Society’s leap to a new level of differentiation necessarily brings with it new opportunities for individuation, and the new technology, the new temporary organizational forms, cry out for a new breed of man. This is why, despite “backlash” and temporary reversals, the line of social advance carries us toward a wider tolerance, a more easy acceptance of more and more diverse human types.
The sudden popularity of the slogan “do your thing” is a reflection of this historic movement. For the more fragmented or differentiated the society, the greater the number of varied life styles it promotes. And the more socially accepted life style models put forth by the society, the closer that society approaches a condition in which, in fact, each man does his own, unique thing.
Thus, despite all the anti-technological rhetoric of the Elluls and Fromms, the Mumfords and Marcuses, it is precisely the super-industrial society, the most advanced technological society ever, that extends the range of freedom. The people of the future enjoy greater opportunities for self-realization than any previous group in history.
The new society offers few roots in the sense of truly enduring relationships. But it does offer more varied life niches, more freedom to move in and out of these niches, and more opportunity to create one’s own niche, than all earlier societies put together. It also offers the supreme exhilaration of riding change, cresting it, changing and growing with it—a process infinitely more exciting than riding the surf, wrestling steers, playing “knock hubcaps” on an eight-lane speedway, or the pursuit of pharmaceutical kicks. It presents the individual with a contest that requires self-mastery and high intelligence. For the individual who comes armed with these, and who makes the necessary effort to understand the fast emerging super-industrial social structure, for the person who finds the “right” life pace, the “right” sequence of sub-cults to join and life style models to emulate, the triumph is exquisite.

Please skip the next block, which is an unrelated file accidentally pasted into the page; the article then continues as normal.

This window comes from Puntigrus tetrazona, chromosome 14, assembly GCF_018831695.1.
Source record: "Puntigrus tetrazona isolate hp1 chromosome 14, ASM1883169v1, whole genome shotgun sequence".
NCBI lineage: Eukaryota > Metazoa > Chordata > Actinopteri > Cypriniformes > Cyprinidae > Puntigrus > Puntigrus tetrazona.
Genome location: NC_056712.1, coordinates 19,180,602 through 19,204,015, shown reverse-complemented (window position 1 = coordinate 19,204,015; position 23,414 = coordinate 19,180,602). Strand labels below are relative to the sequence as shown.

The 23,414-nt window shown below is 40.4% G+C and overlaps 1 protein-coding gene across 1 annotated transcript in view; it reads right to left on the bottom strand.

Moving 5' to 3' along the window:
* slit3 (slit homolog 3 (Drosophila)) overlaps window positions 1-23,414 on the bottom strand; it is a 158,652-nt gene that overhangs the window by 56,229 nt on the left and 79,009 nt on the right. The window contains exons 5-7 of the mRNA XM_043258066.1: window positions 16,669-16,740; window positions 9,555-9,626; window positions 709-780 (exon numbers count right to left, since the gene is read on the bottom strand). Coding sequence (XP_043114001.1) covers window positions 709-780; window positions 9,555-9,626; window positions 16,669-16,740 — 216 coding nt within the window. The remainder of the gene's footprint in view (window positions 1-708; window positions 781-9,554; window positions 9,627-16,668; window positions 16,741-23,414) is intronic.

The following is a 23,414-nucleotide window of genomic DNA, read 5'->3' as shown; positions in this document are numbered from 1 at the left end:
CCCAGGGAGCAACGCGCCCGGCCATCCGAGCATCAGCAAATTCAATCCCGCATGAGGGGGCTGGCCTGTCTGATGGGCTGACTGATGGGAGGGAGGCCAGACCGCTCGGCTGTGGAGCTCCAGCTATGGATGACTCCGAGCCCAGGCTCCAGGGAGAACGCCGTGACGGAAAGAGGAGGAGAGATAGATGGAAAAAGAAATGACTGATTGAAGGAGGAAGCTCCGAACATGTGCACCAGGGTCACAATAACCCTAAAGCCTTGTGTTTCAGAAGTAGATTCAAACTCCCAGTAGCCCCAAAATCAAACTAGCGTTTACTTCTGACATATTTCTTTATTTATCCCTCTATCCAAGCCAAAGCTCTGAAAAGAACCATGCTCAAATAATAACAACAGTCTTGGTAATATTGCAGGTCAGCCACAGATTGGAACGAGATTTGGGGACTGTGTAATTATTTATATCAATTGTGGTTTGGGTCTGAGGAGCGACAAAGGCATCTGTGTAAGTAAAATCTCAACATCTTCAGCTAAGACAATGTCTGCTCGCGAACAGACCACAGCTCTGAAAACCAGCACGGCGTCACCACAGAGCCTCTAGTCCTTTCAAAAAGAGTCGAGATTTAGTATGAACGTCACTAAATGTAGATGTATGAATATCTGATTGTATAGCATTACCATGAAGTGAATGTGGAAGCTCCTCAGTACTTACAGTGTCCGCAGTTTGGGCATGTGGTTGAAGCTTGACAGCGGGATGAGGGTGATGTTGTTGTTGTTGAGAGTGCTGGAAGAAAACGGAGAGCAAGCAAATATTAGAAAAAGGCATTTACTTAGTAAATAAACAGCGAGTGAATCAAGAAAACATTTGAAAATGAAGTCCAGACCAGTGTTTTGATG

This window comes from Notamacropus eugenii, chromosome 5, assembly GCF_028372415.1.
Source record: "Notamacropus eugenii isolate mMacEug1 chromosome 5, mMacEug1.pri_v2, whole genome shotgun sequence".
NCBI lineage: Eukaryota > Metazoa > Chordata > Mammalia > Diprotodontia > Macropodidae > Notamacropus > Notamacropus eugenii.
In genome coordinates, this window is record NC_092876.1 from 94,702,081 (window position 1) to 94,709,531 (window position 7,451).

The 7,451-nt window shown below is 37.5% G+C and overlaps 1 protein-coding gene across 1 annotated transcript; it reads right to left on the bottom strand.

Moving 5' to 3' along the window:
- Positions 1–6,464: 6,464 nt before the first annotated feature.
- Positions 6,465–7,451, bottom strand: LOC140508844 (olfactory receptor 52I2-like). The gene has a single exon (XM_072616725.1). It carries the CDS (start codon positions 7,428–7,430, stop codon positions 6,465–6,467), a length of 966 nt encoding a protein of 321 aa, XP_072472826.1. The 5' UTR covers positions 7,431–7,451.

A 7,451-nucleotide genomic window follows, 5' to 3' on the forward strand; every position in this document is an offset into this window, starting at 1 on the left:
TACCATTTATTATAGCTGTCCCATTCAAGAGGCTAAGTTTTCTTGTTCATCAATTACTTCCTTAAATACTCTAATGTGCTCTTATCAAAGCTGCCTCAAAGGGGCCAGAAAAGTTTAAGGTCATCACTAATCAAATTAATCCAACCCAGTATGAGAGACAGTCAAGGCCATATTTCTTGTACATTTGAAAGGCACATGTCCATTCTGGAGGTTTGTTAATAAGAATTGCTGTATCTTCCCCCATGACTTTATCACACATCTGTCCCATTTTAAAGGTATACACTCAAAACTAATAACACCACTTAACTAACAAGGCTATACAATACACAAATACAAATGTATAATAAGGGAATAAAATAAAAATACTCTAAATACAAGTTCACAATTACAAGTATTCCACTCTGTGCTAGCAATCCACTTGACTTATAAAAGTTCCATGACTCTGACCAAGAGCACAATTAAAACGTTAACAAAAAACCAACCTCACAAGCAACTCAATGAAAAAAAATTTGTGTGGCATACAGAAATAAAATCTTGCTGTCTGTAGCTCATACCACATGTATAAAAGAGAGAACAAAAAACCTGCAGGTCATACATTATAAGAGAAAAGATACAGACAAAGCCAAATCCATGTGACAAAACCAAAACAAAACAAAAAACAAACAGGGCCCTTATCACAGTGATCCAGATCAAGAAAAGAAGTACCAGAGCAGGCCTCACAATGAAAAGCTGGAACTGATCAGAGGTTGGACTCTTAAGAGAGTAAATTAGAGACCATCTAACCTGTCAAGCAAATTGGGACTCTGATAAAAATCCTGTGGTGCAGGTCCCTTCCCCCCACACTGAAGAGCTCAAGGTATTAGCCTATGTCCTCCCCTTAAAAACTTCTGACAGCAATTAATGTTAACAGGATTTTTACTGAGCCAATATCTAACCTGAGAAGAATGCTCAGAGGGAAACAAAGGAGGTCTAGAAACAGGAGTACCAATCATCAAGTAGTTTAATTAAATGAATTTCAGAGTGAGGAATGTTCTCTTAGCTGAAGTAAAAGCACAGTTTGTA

Undeniably, these grand words do not apply to the majority of men. Most people of the past and present remain imprisoned in life niches they have neither made nor have much hope, under present conditions, of ever escaping. For most human beings, the options remain excruciatingly few.
This imprisonment must—and will—be broken. Yet it will not be broken by tirades against technology. It will not be broken by calls for a return to passivity, mysticism and irrationality. It will not be broken by “feeling” or “intuiting” our way into the future while derogating empirical study, analysis, and rational effort. Rather than lashing out, Luddite-fashion, against the machine, those who genuinely wish to break the prison-hold of the past and present would do well to hasten the controlled—selective—arrival of tomorrow’s technologies. To accomplish this, however, intuition and “mystical insights” are hardly enough. It will take exact scientific knowledge, expertly applied to the crucial, most sensitive points of social control. Nor does it help to offer the principle of the maximization of choice as the key to freedom. We must consider the possibility, suggested here, that choice may become overchoice, and freedom unfreedom.